Steve Carell returns as former villain Gru in Despicable Me 3, the third installment in the once enjoyable Despicable Me franchise, but not even the great Michael Scott can make much of an impression on this somewhat forgettable threequel. The original film, Despicable Me, was not a masterpiece by any means, but it still provided audiences with genuine laughs and many surprising moments of sentiment. Despicable Me 3 seems to have these elements also, but in limited supply.
Despicable Me 3 follows Anti-Villain League agents Gru and his wife, Lucy (Kristen Wiig), while on their latest mission to stop former child star, Balthazar Bratt (Trey Parker), from stealing the world’s largest diamond. After failing to apprehend Bratt, Gru and Lucy are fired, leaving them jobless and Gru without motivation. Soon after, Gru receives a message that his long-lost twin brother, Dru (Steve Carell), wants to meet with him. Gru and his family travel to Dru’s home in Freedonia, where he convinces Gru to return to villainy, while Bratt is secretly plotting to enact revenge on his enemies.
Steve Carell’s performance as Gru is on par with his past performances in the Despicable Me films, providing some moments of laughter and some without. It’s nice to see him provide his voice to two different characters that interact with each other, but that’s nothing that hasn’t been done before. South Park and Team America fans will be pleased to know that Trey Parker as Bratt is a welcomed addition to the franchise, but he is used so sparingly he’s easy to forget. The rest of the cast does an adequate job, but not much more.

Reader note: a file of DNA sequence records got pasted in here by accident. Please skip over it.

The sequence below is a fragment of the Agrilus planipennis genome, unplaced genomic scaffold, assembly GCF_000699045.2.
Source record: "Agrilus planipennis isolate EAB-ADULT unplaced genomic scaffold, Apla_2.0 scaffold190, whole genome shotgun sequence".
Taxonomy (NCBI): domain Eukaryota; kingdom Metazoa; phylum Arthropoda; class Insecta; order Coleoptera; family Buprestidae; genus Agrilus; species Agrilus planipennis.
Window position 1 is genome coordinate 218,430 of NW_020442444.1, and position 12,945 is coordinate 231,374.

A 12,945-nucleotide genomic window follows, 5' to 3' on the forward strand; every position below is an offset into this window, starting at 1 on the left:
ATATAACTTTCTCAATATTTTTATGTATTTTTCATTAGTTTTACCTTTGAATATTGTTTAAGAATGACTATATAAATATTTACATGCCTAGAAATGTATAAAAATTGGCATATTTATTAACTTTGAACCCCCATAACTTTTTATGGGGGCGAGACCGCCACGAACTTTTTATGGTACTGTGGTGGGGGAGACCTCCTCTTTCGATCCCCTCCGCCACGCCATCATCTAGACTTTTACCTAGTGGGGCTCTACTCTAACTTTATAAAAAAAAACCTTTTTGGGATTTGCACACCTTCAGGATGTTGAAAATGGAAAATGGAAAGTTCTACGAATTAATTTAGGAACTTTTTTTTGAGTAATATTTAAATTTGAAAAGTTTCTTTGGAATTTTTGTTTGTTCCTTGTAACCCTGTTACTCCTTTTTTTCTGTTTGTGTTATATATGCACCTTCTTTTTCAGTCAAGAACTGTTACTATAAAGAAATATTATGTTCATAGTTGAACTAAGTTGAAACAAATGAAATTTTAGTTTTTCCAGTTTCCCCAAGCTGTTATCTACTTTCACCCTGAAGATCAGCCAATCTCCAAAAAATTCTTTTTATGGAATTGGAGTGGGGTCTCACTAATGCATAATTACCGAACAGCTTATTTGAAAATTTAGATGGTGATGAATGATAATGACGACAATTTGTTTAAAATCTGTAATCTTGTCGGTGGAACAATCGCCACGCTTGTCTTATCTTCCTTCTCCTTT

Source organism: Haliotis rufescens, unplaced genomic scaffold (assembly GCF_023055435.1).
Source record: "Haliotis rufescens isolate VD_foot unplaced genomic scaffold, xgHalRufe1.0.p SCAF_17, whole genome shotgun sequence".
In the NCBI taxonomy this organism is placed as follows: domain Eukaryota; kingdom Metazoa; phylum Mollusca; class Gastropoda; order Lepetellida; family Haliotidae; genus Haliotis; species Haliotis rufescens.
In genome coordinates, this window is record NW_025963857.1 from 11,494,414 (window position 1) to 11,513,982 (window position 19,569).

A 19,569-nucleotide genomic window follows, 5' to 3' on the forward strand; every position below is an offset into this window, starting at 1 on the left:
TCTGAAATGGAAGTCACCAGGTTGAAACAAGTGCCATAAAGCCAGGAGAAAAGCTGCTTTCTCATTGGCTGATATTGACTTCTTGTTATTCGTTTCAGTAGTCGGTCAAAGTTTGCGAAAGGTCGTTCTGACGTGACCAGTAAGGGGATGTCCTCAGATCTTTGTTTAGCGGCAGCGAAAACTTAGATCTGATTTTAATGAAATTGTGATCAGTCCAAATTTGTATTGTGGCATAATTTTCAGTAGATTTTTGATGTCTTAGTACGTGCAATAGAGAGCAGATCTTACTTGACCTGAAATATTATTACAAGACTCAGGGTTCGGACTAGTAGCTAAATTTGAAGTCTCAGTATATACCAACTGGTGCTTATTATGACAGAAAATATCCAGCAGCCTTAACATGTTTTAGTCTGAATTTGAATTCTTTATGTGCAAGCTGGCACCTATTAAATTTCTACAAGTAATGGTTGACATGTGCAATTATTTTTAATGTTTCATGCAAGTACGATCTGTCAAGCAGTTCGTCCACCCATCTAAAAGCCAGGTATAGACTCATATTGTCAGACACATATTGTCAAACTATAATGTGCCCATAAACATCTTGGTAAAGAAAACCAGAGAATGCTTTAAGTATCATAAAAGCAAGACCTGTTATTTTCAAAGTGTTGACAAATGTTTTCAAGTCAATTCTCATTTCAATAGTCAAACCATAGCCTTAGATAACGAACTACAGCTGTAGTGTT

The film has funny moments, but there are only a few that are laugh out loud funny. This is unfortunate for a film that is classified as a comedy. It thrives on slapstick and potty-humor, which children will get a kick out of, fortunately. There seems to be a serious lack of whit, and instead the audience is fed loud moments of screaming and glimpses of Gru’s rear. On the plus side, the Minions (Pierre Coffin) don’t steal too much screen time.
Despicable Me 3’s biggest problem is that it fails to latch onto one story and develop it further. Far too often are random sublots introduced which either serve no real purpose to the story or are solved too quickly. Scattered around the main plot there’s a different one about an accidental engagement, or the Minions in prison, or trying to locate a unicorn, just things that don’t really matter overall in the film. These random acts throughout the film just leave it feeling messy and cluttered.
After Minions debuted in 2015, I began to get tired of the Despicable Me franchise, and unfortunately the third film in the main series couldn’t rekindle my desire to see these characters again. Despicable Me 3 is no groundbreaking film by any means, in fact it’s probably the weakest in the franchise, but at the very least, it provides some laughs and a way to distract your children for an hour and a half. Who knows, you may find yourself enjoying it a little too.